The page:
$${\mathrm{ANPP}} = 4000( {1 - {\mathrm{e}}^{ - 4.77 \times 10^{ - 5} \times {\mathrm{MAP}}}} )$$
(4)

in which MAP is the mean annual precipitation (in mm year−1 (ref. 88)). Equation (4) estimates the aboveground productivity of lower vegetation (i.e., excluding trees65). The selected island countries were then ranked along a dimensionless productivity axis that was defined as:

$$X = \frac{{X_{{\mathrm{Scale}}}\;{\mathrm{ANPP}}}}{{\max \left( {{\mathrm{ANPP}}} \right)}}$$
(5)

where XScale is a dimensionless scaling parameter. In addition, multiplying ANPP with the per capita area use then yields a measure of per capita harvest intensity (similar to model parameter h). Again, the selected island countries were then ranked along a dimensionless harvest intensity axis, which was defined as:

$$Y = \frac{{Y_{{\mathrm{Scale}}}\left( {{\mathrm{ANPP}}\;{\mathrm{PastureUse}}} \right)^{0.25}}}{{\max \left( {\left( {{\mathrm{ANPP}}\;{\mathrm{PastureUse}}} \right)^{0.25}} \right)}}$$
(6)

where PastureUse is the per capita area used for pasture as reported in the HYDE 3.2 database52, and YScale is a scaling parameter. The relative rates in Eq. (5) and (6) were rescaled to fit the system dynamics map showed in Fig. 3a, by setting XScale = 7.5 and YScale = 3, respectively.

To transform the system dynamics map of the baseline model shown in Fig. 3a to the same dimensionless coordinate system, we used the following equations:

$$X_{\mathrm{M}} = \frac{{X_{{\mathrm{M}},{\mathrm{Scale}}}\left( {\frac{{c\left( x \right)}}{r}} \right)}}{{\max \left( {\frac{{c\left( x \right)}}{r}} \right)}}$$
(7)
$$Y_{\mathrm{M}} = \frac{{Y_{{\mathrm{M}},{\mathrm{Scale}}}\left( {\frac{{h\left( y \right)q}}{r}} \right)}}{{\max \left( {\frac{{h\left( y \right)q}}{r}} \right)}}$$
(8)

in which the dimensionless parameters were set at XM,Scale = 10 and YM,Scale = 3, corresponding numerically to the maximum values in Fig. 3a of $$\frac{{c\left( x \right)}}{r}$$ on the x-axis and $$\frac{{h\left( y \right)q}}{r}$$ on the y-axis, respectively.

Hence, using Eqs. (5)–(8), we were able to assign each island state a relative position in a dimensionless (c, h) parameter space, similar to the model analyses and providing a qualitative model-data comparison between productivity, harvesting regime and the resulting consumer population dynamics.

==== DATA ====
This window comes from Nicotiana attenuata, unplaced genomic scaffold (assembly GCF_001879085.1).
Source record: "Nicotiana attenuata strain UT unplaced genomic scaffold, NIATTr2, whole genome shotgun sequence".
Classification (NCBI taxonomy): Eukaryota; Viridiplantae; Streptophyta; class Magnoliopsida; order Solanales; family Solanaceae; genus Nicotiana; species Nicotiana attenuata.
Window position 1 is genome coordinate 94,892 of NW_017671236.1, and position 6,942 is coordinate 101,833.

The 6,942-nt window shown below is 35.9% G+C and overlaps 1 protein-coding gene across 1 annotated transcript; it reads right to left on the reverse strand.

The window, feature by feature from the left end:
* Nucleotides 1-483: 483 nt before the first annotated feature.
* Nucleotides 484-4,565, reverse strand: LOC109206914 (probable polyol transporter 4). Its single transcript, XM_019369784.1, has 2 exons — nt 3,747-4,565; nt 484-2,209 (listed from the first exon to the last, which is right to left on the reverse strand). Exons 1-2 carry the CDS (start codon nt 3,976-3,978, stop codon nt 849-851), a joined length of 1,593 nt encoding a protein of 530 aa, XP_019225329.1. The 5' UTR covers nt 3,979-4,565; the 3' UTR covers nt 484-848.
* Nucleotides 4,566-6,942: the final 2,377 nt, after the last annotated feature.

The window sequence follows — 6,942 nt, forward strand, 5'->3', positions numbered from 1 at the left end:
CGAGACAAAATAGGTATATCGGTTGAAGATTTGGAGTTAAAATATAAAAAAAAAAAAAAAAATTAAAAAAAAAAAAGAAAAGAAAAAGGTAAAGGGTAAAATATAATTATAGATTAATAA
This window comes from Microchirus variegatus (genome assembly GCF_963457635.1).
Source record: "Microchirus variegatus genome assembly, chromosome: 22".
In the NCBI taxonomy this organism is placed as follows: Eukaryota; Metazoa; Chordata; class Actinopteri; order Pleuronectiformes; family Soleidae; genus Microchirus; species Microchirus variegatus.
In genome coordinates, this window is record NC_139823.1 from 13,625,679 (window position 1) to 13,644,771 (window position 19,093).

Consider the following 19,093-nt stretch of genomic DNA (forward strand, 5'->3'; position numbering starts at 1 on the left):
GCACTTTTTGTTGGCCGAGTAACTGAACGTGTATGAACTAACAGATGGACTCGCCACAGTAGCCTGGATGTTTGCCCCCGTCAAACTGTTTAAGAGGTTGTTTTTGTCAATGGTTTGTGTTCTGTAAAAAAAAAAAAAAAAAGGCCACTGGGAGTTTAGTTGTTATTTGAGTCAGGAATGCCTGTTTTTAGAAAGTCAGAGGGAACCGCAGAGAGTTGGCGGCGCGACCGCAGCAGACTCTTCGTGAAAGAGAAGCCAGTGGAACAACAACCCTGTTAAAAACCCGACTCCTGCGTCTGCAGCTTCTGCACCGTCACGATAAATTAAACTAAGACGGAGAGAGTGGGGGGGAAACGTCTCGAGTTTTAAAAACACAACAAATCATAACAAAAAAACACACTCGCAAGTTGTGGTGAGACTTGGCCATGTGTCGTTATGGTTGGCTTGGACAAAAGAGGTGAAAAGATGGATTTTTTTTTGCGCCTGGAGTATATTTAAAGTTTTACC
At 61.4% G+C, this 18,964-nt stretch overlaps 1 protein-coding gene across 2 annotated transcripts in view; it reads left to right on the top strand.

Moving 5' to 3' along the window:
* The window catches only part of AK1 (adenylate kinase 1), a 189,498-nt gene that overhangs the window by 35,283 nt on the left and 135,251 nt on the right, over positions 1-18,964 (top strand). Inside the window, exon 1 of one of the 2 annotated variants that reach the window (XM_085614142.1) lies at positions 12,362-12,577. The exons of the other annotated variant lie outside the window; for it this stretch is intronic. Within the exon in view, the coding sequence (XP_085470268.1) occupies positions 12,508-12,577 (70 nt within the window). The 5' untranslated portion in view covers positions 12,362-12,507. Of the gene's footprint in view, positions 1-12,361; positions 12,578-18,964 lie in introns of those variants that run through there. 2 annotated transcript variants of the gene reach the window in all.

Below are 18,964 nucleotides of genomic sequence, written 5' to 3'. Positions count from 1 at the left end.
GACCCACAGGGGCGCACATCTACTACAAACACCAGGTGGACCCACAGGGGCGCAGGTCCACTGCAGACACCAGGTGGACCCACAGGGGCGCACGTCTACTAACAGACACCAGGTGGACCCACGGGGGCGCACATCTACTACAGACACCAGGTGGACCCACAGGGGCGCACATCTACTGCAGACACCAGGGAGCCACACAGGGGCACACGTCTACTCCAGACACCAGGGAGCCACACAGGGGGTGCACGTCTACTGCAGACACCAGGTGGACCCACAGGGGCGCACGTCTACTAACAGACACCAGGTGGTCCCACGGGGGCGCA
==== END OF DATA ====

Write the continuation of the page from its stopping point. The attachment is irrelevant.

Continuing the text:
## Data availability

The HYDE database50,51,52 that was used in this study (version 3.2) is publicly available at https://dataportaal.pbl.nl/downloads/HYDE/HYDE3.2/, under the Creative Commons License (CC BY 3.0).

## Code availability

The MATLAB scripts written for this study only contain standard functions and analysis methods. A model script using the fifth-order Runge-Kutta integration for the baseline and extended model versions is available (Supplementary Software 1).

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## Acknowledgements

This study was supported/funded by the University Research Priority Program on Global Change and Biodiversity of the University of Zurich. The authors thank K. Klein Goldewijk for discussions. The research of K.S. was supported by the EU Horizon 2020 project MERCES (689518), the National Key R&D Program of China (2017YFC0506001) and the National Natural Science Foundation of China (41676084).

## Author information

Authors

### Contributions

Conceptualization: M.B.E., K.S., J.M.A., M.J.S.; formal analysis: M.B.E., K.S., M.B.; funding acquisition: M.J.S.; writing–original draft: M.B.E., M.O.R., H.v.t.V., M.J.S. Writing–review & editing: all authors.

### Corresponding author

Correspondence to Maarten B. Eppinga.

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### Competing interests

The authors declare no competing interests.

Peer review information Primary handling editor: Joe Aslin.

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Eppinga, M.B., Siteur, K., Baudena, M. et al. Long-term transients help explain regime shifts in consumer-renewable resource systems. Commun Earth Environ 2, 42 (2021). https://doi.org/10.1038/s43247-021-00112-y

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• DOI: https://doi.org/10.1038/s43247-021-00112-y